Blog #8

In “Ice Palace’ people are described as energetic. Streets are busy with people and buildings are beginning to be more moderns. Stores and office buildings line the streets and the people of the town seem to have energy as they go about their lives. Occasionally there is an old sourdough that stands out in the young, bustling crowd. This description caught my attention. Although the author is writing about Baranof, I can see Wasilla in this description too. The downtown area is bustling with people in the summer. The library and museum are gathering spots for families. People have energy about them as they walk to the farmers markets or patron nearby businesses. There has been a lot of growth in Wasilla, and more is proposed as traffic lights and sidewalks are in the planning stages to make the growing town more pedestrian friendly.  (story about proposed renovations in Wasilla)

Ronald Johnson talks about vagrancy in Anchorage in the early 1990s in “The Scene and the People.’ I grew up in Anchorage and can remember knowing the names of the local homeless people. There were some who we would see almost daily on the corner of Northern Lights and Minnesota. Newspaper stories were printed about one local homeless man after he died. Today in Anchorage the police have moved a bit away from the tickets for vagrancy, but have instead cracked down on panhandling. They are not as concerned now if homeless people hang out on street corners as long as they are not soliciting money from passing motorists. This is supposed to be to increase safety of motorists as well as the homeless population. There has been a lot of discussion over this in the city. Anchorage is certainly a growing city. I see changes almost every time I drive to town.   (story about Anchorage man Floyd, a longtime panhadler)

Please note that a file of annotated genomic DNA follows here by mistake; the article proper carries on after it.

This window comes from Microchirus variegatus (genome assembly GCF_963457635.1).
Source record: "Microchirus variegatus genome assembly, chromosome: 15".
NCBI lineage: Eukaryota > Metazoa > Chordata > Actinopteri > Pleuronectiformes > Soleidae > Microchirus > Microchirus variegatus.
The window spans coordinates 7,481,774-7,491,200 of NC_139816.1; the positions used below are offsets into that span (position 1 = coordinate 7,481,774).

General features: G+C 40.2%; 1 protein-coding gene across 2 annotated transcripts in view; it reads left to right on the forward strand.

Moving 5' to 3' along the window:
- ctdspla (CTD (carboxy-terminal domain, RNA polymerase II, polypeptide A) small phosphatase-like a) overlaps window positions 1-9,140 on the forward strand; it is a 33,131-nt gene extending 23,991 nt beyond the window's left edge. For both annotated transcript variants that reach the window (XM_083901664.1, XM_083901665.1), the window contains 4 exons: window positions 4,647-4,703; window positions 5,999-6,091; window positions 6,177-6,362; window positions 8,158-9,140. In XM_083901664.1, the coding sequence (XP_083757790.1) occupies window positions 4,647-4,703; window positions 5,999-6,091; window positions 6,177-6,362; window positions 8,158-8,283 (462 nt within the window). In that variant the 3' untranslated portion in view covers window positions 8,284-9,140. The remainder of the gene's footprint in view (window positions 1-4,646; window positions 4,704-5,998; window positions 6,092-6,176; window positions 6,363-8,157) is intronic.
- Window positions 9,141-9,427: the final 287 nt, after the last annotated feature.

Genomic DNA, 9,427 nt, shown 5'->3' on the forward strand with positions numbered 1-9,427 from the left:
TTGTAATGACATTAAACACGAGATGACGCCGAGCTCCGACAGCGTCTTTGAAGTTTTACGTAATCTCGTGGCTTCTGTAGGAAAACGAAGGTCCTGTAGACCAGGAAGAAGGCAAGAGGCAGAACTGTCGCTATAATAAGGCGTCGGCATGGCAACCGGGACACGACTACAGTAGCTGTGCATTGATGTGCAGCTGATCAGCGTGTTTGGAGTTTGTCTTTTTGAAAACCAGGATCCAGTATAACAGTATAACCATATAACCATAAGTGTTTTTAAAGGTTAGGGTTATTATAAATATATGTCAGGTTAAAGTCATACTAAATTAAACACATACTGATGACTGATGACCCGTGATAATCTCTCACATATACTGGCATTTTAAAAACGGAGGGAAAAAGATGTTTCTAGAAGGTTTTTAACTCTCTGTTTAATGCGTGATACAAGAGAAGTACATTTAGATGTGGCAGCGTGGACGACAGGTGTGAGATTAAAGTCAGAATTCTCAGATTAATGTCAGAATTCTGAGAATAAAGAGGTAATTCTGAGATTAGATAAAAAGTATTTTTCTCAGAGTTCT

Anyone who was here during the 1964 earthquake has stories to tell about where they were or the destruction that was caused due to the massive quake. My dad is one who was here and I have heard stories from him about his experiences in the quake. In “Shattered Dreams’ Kim Rich paints a picture of the earthquake and the mess it left behind. Disasters like this are important to Alaskans. We should be prepared for the worst and hope for the best. Our isolation from the rest of the country limits our food supply. We should all have some emergency storage because let’s face it, we live in earthquake country.

Earthquake of 1964, courtesy of U.S. Army

Earthquake of 1964, courtesy of U.S. Army

Leave a comment

Your email address will not be published. Required fields are marked *